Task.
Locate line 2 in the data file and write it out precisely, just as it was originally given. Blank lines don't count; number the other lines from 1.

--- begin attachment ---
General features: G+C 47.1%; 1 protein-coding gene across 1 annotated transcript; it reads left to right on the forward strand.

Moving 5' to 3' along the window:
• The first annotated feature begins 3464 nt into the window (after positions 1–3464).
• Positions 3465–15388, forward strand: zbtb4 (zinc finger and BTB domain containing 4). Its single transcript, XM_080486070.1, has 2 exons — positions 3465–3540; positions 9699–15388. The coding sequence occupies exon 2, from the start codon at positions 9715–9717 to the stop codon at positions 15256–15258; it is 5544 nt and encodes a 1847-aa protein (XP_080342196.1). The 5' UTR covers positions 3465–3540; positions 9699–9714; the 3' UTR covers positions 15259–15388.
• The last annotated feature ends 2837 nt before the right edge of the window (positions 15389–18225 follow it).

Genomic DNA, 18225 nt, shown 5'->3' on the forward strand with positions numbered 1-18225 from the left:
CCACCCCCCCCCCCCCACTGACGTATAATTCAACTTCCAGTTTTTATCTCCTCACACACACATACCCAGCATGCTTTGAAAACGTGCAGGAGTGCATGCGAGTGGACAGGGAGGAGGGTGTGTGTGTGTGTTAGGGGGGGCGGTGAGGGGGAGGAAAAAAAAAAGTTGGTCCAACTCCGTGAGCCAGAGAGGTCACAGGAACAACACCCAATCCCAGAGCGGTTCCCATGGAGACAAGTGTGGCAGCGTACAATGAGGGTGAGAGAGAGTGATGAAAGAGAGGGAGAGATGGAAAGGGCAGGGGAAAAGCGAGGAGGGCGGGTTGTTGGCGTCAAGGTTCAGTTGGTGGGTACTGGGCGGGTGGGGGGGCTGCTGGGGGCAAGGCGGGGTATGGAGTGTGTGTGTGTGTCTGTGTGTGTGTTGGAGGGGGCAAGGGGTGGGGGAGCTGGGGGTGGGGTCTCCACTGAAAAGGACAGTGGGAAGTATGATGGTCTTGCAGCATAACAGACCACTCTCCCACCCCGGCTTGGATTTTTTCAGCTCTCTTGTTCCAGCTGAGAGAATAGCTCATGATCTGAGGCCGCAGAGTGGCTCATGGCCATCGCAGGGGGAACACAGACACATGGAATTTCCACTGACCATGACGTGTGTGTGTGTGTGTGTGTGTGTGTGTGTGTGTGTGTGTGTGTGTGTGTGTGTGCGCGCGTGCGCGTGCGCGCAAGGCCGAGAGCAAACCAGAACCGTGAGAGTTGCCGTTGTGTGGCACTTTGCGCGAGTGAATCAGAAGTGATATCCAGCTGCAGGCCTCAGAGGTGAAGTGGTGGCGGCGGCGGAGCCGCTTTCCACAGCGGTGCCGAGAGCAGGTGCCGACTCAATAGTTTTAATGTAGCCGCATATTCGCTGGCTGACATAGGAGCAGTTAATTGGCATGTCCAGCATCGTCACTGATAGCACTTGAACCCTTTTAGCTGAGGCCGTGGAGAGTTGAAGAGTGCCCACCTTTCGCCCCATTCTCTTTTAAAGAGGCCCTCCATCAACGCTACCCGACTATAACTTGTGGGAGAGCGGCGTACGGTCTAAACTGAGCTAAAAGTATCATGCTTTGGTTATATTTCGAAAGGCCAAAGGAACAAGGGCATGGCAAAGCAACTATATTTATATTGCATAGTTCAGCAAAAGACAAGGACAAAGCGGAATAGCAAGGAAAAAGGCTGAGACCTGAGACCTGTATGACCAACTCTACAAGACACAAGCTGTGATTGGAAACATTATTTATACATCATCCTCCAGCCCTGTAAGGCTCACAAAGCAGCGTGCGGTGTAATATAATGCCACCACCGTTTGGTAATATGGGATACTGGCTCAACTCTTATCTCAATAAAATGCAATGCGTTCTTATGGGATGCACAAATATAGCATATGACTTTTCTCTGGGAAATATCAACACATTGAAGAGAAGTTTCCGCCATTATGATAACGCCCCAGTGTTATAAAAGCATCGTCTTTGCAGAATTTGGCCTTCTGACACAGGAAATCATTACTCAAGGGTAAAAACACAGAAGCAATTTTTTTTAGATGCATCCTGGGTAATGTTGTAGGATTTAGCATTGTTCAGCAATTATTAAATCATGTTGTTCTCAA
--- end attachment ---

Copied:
Moving 5' to 3' along the window: